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Editorial: Tax amnesty program could backfire

Last Modified: Thursday, October 03, 2013 5:28 PM

Buoyed by success three years ago, the state of Louisiana has opened another amnesty program for individuals and companies that owe back taxes.

Begun last month, the amnesty window will be open until Friday, Nov. 22.

The state hopes to collect via the Louisiana Tax Amnesty 2013: A Fresh Start program $200 million of the estimated $2.5 billion it says it is owed. That includes $1.4 billion in delinquent taxes and $1.1 billion that has been held up in disputed audits or litigation.

The program waives any penalties that taxpayers may have owed on delinquent or disputed taxes. However, they must pay off the outstanding tax bill, plus half the interest that’s been assessed.

The state will accept payments in cash, personal or business checks, credit cards, auto debits, money orders or bank wires.

The Department of Revenue’s outreach includes 443,000 letters addressed to taxpayers the agency’s records indicate are behind on their taxes. The department is also sending a recorded telephone message sent to eligible taxpayers whose phone numbers are in LDR’s database.

More information can be found at the state Department of Revenue’s website http://ldrtaxamnesty.com . The website suffered some delay issues first day the program was launched, Monday, Sept. 23, but department officials say those have been cleared up.

‘‘We have worked to make this process very simple and easy to use,’’ said the Secretary of the Revenue Department, Tim Barfield. ‘‘We want to make certain that this direct benefit to taxpayers will be a way to help them and their families without jumping through a lot of hoops or going through red tape.’’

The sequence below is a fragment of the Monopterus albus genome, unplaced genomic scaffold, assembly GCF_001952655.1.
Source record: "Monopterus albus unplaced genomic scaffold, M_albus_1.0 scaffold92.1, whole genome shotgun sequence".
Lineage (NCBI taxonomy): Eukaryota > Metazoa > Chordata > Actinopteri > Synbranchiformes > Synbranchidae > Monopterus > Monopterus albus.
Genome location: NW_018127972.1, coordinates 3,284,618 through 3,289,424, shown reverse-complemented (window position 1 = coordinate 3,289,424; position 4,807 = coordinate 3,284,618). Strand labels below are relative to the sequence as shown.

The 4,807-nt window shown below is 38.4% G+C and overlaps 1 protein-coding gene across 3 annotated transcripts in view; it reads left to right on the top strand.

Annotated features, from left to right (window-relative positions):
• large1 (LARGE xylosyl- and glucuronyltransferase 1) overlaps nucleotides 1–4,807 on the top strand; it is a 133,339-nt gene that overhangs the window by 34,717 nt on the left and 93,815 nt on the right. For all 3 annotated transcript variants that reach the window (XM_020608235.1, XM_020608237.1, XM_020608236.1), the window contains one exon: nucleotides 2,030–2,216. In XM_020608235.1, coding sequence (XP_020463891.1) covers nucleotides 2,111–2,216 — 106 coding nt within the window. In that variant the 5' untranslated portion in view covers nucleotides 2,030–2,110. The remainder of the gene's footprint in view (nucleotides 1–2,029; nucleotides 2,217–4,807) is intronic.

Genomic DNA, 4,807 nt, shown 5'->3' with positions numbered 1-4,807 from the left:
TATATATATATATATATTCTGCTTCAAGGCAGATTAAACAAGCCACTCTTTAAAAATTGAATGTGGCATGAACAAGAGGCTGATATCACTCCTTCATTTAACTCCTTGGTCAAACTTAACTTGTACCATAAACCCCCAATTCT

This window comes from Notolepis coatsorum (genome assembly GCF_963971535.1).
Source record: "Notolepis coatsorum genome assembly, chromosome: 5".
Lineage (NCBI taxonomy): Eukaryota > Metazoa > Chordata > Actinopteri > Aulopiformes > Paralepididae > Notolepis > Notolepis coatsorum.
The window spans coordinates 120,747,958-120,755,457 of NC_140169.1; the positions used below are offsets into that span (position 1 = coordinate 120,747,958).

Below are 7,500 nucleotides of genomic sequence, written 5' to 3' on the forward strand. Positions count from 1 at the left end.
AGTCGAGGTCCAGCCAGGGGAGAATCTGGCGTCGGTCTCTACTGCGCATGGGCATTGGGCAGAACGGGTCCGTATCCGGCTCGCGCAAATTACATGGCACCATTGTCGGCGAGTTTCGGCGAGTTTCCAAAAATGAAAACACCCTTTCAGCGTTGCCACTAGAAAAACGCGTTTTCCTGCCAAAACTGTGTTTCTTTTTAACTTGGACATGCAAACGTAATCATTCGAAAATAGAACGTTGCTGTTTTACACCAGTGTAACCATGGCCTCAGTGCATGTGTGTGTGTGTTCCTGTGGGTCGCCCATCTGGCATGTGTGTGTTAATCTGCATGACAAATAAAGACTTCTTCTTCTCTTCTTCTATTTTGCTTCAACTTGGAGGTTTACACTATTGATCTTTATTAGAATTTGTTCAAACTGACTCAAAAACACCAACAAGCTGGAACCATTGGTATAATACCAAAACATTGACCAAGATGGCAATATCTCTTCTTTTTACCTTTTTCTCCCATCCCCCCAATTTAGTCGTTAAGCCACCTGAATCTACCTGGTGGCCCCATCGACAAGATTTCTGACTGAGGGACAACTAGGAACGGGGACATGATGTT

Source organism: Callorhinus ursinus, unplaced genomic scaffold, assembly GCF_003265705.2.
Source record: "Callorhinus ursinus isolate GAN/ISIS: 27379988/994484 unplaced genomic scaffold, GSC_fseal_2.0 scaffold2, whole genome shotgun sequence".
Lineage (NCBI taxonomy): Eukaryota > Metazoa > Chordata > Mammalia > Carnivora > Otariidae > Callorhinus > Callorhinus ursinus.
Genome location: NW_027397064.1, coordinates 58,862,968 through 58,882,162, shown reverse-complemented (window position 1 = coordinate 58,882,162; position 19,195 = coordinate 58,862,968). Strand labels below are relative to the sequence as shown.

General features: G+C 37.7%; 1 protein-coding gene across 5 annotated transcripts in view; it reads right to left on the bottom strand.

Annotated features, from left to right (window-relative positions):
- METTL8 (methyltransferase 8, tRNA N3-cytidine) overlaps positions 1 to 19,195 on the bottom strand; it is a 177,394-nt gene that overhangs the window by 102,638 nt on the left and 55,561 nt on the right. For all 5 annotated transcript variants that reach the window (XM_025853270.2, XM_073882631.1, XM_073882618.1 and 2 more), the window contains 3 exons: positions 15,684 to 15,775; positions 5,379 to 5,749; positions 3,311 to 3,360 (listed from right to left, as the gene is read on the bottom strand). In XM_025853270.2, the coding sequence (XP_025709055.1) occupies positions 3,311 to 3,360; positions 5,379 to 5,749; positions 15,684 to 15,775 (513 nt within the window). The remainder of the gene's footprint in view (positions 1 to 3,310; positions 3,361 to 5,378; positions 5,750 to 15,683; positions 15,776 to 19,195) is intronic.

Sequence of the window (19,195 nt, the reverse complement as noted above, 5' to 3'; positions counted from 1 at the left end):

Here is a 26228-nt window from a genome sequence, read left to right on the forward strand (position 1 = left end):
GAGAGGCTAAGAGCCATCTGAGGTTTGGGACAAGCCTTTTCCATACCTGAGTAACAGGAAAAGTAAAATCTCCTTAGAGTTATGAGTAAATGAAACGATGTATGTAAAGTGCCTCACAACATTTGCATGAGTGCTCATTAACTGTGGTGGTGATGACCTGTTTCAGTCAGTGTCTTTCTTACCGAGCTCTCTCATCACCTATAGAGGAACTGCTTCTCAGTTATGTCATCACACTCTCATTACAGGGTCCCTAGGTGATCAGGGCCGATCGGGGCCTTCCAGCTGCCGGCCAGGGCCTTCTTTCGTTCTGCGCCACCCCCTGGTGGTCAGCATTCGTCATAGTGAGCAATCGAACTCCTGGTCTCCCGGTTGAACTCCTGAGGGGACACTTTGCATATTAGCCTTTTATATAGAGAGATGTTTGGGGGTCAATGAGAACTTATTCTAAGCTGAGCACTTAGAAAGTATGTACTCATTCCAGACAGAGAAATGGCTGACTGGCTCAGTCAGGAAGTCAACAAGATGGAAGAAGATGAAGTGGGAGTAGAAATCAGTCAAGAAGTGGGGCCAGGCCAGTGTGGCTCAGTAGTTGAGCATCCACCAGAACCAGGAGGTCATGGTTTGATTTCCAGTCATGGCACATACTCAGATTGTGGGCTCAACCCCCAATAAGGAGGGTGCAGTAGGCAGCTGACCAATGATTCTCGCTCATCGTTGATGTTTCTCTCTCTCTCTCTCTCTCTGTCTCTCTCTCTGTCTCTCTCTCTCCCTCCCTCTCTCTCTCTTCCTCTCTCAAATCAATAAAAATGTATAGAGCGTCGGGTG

The state has offered a carrot. Taxpayers who lost their driver’s, hunting or other licenses because of their delinquent tax status can get them back when they pay up.

The Jindal administration is betting the amnesty program will bring in $200 million. That assumption is based, somewhat, on a similar 2010 program that collected $482 million of overdue taxes.

But the attorney for the Department of Revenue, Jason Decuir, admits the administration is unsure how much money will be reaped.

‘‘It worked well here in the past,’’ he said. ... Having it so soon after the last one ... is $200 million a reasonable amount to be thinking about? We don’t know that.’’

Nevertheless, the Jindal administration plugged the $200 million figure into this year’s budget. Other agencies, particularly higher education and public hospitals, are hoping the program succeeds. If it falls short, they will face mid-year budget cuts.

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This editorial was written by a member of the American Press Editorial Board. Its content reflects the collaborative opinion of the Board, whose members include Bobby Dower, Mike Jones, Jim Beam, Crystal Stevenson and Donna Price.

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